P. 84. 1. 26. Type,' &c.-It is no where in scripture said, that the sabbath is a type of the 'millennium:' but, if it were, this would confirm the view which we have of it, namely, that in some respects it was a part of instituted worship. The apostle shews that he considered it as a figure or anticipation of heavenly happiness, when he says, "There remaineth therefore a rest," (altariopos, the keeping of a sabbath,) "for the people of "God."
'Col. ii. 16.
2 Ps. cxviii. 22-24. Acts iv. 10, 11.
P. 84. 1. 31. They have no right to keep holy,' &c.-To have no right to obey, the command of God, seems an uncommon idea or expression.The rest of the paragraph does not require any particular answer. Christians consider the festivals, as well as other parts of the ceremonial law, as abolished; and they judge that the moral part of the fourth commandment is obeyed, by observing the Lord's day, if it be indeed kept as the Lord's day should be.
P. 85. 1. 10. The day of atonement.'-P. 86. 1. 6. A little sanctuary.'-It is rather difficult to conceive how many synagogues, widely dispersed through distant countries, could be "a little "sanctuary." I have no doubt that believing and humble Israelites of old worshipped God by prayer and praise, with acceptance at the synagogues, wherever dispersed: but this was always with a reference to the tabernacle and temple, where alone sacrifices, atoning sacrifices, were appointed to be offered. The NAME and perfections of God, his grace, and providence, and promises, trusted in by a few prudent, pious Jews, was to them as "a little sanctuary;" when they could not go up to the temple. Their worship was accepted, wherever presented, through the ministrations of the priests, and the atoning sacrifices offered " in the place which God had chosen "to place his name there." 2 But since the coming of the Messiah, and the rejection of him by the Jews, we Christians must think that the
1 Ps. xx.
1. Prov. xviii. 10.
* Is. viii. 13-15.
efficacy of the typical sacrifices has ceased, and that no worship is acceptable from those who reject the substance of all those types.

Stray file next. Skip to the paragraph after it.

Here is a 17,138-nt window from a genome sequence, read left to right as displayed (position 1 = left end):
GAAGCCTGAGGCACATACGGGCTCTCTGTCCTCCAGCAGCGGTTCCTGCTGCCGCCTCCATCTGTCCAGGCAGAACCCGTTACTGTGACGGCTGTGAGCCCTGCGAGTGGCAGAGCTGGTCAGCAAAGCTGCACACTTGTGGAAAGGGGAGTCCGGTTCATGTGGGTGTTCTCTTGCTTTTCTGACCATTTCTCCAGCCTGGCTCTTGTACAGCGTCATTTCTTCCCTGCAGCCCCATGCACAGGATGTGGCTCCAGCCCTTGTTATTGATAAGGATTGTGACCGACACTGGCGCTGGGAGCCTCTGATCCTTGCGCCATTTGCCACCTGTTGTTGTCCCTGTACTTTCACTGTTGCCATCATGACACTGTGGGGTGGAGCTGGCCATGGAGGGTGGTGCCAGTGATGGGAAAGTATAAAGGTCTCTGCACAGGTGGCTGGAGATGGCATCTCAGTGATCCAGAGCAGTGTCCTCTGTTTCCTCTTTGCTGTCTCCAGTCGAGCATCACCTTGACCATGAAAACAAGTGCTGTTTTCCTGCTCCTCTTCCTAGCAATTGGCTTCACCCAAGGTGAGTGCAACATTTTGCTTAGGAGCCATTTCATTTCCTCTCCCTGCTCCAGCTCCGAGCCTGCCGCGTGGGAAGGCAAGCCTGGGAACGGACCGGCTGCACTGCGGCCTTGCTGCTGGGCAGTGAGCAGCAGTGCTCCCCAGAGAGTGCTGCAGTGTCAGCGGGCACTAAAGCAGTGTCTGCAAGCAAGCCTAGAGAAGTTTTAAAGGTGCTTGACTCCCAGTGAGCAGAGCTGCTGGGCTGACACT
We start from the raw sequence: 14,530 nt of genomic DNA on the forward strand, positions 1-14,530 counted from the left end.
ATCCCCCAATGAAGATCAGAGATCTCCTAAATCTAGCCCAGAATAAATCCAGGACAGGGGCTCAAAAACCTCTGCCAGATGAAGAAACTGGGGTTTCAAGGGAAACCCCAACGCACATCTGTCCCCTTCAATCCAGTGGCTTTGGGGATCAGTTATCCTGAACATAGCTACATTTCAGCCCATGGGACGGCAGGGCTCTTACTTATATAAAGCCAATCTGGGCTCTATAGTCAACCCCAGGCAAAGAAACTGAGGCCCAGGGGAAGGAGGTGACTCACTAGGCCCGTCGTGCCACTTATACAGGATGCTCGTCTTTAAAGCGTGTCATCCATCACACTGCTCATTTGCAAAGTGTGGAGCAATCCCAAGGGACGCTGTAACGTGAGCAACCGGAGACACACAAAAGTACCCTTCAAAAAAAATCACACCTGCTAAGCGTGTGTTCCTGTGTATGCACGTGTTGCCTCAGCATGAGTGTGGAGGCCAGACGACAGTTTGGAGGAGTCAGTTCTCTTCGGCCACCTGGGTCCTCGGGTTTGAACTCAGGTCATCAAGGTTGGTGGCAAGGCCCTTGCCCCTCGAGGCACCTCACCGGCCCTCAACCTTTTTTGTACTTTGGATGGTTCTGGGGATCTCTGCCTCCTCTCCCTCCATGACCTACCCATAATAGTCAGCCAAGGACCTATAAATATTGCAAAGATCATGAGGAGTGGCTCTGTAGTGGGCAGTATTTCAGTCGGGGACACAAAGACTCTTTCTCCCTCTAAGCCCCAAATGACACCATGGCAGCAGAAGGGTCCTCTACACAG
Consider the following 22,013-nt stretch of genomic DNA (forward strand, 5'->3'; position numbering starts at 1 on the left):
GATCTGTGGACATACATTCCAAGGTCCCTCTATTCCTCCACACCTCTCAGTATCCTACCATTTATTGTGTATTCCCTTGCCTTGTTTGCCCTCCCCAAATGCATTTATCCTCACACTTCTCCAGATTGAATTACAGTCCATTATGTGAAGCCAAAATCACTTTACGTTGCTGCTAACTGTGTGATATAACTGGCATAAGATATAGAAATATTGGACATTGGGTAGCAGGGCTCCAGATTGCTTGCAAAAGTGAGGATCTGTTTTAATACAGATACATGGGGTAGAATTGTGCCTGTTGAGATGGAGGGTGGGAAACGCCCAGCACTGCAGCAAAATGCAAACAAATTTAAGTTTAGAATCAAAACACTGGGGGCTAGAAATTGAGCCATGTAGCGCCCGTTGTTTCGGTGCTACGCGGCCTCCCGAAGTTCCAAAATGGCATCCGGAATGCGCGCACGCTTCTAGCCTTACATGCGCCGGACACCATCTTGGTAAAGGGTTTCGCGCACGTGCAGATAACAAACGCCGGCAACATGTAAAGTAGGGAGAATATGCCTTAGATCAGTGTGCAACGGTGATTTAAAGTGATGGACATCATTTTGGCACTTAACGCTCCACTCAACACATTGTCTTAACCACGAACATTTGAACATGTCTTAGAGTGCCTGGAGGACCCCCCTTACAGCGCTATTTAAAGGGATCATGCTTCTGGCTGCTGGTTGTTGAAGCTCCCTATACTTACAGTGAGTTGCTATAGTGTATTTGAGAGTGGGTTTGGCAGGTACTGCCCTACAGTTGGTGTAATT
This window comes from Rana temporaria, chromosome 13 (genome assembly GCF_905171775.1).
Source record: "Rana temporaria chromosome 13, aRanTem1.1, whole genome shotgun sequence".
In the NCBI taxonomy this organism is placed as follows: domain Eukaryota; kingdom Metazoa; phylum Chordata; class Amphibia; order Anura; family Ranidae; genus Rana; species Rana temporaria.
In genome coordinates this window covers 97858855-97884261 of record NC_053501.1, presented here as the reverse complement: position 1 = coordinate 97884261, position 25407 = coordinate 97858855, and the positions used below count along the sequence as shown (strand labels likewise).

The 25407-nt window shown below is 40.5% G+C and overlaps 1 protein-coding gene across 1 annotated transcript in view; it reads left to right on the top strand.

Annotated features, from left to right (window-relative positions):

P. 86. 1. 10. Sacrifices.'We acknowledge that a broken spirit, and some other things, are "spiritual sacrifices," of far higher value than any sacrifices of animals burnt on altars, except when these were offered with reference to the great antitype and his atonement: but we consider these spiritual sacrifices as required by the moral law, or as connected with the "gospel of our "salvation." Indeed, to speak of synagogues, and the sacrifices of praise and thanksgiving, in answer to the argument that there exists no temple, or any such sacrifices as the ceremonial law prescribed; is merely to evade the conclusion manifestly deducible from the undeniable fact. We simply inquire, Are these the sacrifices appointed by Moses to be offered on the day of atonement? Are they offered in obedience to the ceremonial law? The answer is, ' In our dispersions we cannot offer these; and we do what we can.' Be it so: but is not this the very thing that we maintain; that God, in proof that the ritual law is abolished, has rendered the observance of it, in its most essential requirements, impracticable even to those who would observe it? We allow that the moral law remains in full force: but that the ritual law of Moses, having answered its purpose, is abolished, and in fact cannot be observed. Now to shew that sacrifices required by the moral law, or certainly not appointed in the ritual law, may still be offered